. . . . in an information-rich world, the wealth of information means a dearth of something else: a scarcity of whatever it is that information consumes. What information consumes is rather obvious: it consumes the attention of its recipients. Hence a wealth of information creates a poverty of attention and a need to allocate that attention efficiently among the overabundance of information sources that might consume it.
Herbert Simon, "Designing Organizations for an Information-Rich World." In Martin Greenberger (Ed.), Computers, Communication, and the Public Interest (Baltimore, Md.: The Johns Hopkins Press), 1971, pp. 40-41.
Many automated personal data systems established primarily for administrative purposes are also used for statistical reporting and research. Since one advantage of computerizing administrative records is the capability thereby acquired for high-speed data retrieval and manipulation, a growing number of administrative data systems will be put to such additional uses. The safeguard recommendations in this chapter take account of that expectation.
A modern organization, as a rule, maintains elaborate records about the money it spends, the people it serves, the quantities of goods and services it dispenses, and the number, qualifications, and salaries of the people who work for it. It does so, in part, because it must account for its activities to investors or taxpayers, and to other organizations that monitor and regulate its behavior.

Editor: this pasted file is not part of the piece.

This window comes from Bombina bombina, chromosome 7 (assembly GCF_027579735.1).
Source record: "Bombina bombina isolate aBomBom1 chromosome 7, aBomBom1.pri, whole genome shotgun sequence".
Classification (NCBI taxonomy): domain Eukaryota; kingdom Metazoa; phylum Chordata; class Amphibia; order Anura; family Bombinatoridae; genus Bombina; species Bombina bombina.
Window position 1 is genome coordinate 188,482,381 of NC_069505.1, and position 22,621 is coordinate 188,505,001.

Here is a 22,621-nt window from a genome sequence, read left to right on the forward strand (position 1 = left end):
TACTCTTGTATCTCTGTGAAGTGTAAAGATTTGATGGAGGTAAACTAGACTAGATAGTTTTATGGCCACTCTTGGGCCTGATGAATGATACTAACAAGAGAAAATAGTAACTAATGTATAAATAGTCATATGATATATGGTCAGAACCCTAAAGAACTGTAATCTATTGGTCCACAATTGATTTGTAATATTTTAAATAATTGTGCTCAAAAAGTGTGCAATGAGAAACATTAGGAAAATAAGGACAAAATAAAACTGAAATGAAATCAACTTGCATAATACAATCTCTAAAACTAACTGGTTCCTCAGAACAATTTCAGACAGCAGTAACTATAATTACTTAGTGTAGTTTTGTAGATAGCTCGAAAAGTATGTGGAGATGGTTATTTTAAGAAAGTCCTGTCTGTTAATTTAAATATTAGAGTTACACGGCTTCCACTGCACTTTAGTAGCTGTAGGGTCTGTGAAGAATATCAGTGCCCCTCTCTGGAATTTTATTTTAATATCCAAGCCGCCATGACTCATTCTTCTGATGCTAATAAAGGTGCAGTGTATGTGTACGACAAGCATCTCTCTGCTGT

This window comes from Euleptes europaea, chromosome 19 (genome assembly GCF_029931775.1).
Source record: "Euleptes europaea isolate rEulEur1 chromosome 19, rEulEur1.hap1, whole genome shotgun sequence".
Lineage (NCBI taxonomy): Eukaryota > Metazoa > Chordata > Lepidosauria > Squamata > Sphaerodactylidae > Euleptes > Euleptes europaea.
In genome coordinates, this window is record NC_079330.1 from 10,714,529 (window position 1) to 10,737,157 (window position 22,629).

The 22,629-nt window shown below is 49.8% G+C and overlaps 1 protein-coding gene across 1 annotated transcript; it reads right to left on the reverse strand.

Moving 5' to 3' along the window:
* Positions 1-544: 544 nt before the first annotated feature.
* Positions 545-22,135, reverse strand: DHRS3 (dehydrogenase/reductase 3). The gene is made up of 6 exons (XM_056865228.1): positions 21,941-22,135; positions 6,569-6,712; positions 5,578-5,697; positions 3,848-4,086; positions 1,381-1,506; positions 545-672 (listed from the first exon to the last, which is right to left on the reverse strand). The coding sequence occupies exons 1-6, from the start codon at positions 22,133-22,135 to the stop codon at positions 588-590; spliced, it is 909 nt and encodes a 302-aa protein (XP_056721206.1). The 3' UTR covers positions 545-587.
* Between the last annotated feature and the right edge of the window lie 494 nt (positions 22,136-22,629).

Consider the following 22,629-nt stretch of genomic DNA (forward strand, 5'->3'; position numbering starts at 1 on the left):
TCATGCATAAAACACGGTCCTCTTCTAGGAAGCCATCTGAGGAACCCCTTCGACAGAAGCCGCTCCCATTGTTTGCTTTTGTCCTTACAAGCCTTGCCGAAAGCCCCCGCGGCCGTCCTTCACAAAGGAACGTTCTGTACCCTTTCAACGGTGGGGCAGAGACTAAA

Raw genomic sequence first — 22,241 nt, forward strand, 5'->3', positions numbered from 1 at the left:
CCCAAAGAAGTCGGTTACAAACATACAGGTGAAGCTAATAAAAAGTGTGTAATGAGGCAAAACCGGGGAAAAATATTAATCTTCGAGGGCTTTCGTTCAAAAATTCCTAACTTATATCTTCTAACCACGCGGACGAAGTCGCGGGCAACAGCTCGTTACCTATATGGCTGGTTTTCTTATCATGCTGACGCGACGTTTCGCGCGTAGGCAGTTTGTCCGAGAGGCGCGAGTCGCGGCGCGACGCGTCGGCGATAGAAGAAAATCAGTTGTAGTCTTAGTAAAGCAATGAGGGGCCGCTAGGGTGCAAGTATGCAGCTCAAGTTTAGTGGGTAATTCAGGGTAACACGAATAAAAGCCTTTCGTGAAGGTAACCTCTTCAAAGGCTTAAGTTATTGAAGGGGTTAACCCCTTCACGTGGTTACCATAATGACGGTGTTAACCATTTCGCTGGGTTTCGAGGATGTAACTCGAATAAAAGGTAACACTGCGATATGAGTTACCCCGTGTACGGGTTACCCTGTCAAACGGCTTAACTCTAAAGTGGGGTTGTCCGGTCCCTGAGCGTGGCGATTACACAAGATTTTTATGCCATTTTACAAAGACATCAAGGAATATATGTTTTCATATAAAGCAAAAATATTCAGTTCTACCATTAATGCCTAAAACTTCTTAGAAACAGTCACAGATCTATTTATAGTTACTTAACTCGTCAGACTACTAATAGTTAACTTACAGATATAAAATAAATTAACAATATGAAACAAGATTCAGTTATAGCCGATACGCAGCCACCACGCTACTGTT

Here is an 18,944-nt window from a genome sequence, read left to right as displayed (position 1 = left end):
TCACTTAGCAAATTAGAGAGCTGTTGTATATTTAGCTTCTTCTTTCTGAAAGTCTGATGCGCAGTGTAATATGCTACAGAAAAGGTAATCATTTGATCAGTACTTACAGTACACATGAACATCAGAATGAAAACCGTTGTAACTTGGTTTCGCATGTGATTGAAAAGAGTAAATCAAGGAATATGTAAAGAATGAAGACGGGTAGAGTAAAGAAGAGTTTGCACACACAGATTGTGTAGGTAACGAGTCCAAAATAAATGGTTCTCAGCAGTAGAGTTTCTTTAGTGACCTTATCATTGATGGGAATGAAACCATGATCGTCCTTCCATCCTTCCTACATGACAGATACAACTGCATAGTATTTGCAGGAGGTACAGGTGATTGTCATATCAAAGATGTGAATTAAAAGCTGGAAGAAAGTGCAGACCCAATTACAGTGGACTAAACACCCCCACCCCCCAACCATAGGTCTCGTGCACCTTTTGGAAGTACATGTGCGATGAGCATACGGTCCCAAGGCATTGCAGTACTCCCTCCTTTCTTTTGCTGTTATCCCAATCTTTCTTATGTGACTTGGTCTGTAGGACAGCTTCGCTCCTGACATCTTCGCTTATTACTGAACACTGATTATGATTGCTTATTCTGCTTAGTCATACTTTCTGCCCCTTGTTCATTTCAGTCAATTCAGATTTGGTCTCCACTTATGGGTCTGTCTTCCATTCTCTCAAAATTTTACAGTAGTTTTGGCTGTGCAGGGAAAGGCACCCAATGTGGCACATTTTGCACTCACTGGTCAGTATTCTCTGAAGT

An organization also needs to plan for the future. A firm selling to the public is interested in knowing what the public wants, or can be persuaded to want. A school needs to know about the financial and intellectual capabilities of students coming to it for learning. A government agency tries to forecast demand for the services it provides or supports.
These incentives to develop indicators of institutional performance make it difficult to control the quantity and variety of personal data stored in administrative record-keeping systems, and the statistical-reporting and research uses that are made of such data. The personal data that organizations collect for administrative purposes should be limited, ideally, to data that are demonstrably relevant to decision making about individuals. A substantial amount of personal data, however, appear to be collected because at some point someone thought they might be "useful to have," and found they could be easily and cheaply obtained on an application form, or some other record of an administrative transaction.